Alongside the price tag on the shelf, your packaging design reinforces your value positioning as an economy, mainstream or premium brand. Your design should therefore be aligned with your price positioning: it should tell the consumer what the product is worth.
The dos and don’ts of adding premium value cues
Design cues often used to create premium perceptions on packaging designs include:
- Dark colors such as purple and black
- Differentiated packaging structures and shapes
- Quality seals
- Heritage claims
- Metallic colors including gold, silver, bronze and platinum
Sometimes, we see brands that try to be disruptive by increasing the perceived value of their product through their packaging, but without increasing the actual price or improving the product quality. In the short term, consumers get a sense that they are getting great value for money. However, it can backfire in the longer term as it can confuse and disappoint consumers.
Some design elements that exude premium quality can be cheap to add, such as a gloss finish. But, integrating these into your design could be costly when leading to exaggerated price impressions.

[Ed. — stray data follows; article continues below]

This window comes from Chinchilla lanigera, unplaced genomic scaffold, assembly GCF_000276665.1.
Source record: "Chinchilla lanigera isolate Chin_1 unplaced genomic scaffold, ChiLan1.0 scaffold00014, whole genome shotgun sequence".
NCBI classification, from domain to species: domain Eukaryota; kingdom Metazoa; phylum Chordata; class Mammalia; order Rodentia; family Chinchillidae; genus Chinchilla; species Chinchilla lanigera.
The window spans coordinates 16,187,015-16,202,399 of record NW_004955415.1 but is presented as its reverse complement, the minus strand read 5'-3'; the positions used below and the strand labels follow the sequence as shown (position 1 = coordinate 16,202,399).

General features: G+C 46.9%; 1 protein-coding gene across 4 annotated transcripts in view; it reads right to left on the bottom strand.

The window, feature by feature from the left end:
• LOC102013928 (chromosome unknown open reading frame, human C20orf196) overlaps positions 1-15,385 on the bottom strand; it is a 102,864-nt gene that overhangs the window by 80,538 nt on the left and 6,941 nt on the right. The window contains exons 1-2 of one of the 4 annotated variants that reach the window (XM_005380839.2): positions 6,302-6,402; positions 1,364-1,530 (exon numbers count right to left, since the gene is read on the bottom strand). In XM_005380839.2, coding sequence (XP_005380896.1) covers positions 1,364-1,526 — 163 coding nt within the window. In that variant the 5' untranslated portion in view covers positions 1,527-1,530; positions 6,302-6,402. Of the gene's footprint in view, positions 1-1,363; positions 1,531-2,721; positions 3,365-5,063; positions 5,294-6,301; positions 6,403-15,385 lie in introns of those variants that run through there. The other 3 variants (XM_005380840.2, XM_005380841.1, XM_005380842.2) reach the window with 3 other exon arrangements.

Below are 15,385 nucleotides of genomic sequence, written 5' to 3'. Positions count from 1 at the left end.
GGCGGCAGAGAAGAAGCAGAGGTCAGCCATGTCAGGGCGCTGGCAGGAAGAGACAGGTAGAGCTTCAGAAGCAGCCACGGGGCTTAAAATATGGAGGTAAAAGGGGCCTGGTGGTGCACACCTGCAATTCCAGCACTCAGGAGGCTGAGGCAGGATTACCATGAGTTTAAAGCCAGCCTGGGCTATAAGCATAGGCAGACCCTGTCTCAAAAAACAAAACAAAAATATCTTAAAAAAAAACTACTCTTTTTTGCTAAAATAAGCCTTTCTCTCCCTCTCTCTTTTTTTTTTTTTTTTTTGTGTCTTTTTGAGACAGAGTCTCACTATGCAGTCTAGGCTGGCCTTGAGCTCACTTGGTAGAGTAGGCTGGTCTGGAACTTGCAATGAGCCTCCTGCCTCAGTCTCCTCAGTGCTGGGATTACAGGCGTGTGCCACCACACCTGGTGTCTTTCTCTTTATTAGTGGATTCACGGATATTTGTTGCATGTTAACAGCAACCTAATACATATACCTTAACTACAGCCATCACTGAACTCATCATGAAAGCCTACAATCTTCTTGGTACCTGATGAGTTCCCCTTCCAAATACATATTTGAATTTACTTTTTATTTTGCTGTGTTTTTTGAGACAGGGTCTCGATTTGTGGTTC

Evaluate the perceived value of your packaging against the competition
It is important to note that the consumer-perceived value generated by a packaging design is relative to the context in which the packaging is placed. In a store or other environment, where a product is seen alongside competitor products, the price perception is in part driven by the strength of the competing designs.
You should therefore regularly check the general health and value perception of your designs against changes in consumer taste and the competition. This will prevent the power of your designs from weakening over time.
MetrixLab’s price-distance perception meter
As part of our PACT market research solutions, we have developed a test to quantify the price-distance perception of your packaging design relative to the competition.
Participants drag and drop your packaging and competing designs on a line that runs from ‘low price’ to ‘high price’. In this way, we can check the perceived value of your design against those of competitor brands. By overlaying actual in-market prices in the analysis stage, we can also establish whether your design is perceived as over or under priced.
More resources for creating powerful packaging designs
Download our whitepaper below for our nine guidelines to creating your own packaging design. You can also find out more about optimizing your packaging through a unified product line, persuasive benefits and a well-balanced design?in our packaging design blogposts.
To get started with optimizing and validating the strength of your product packaging design through market research, contact us.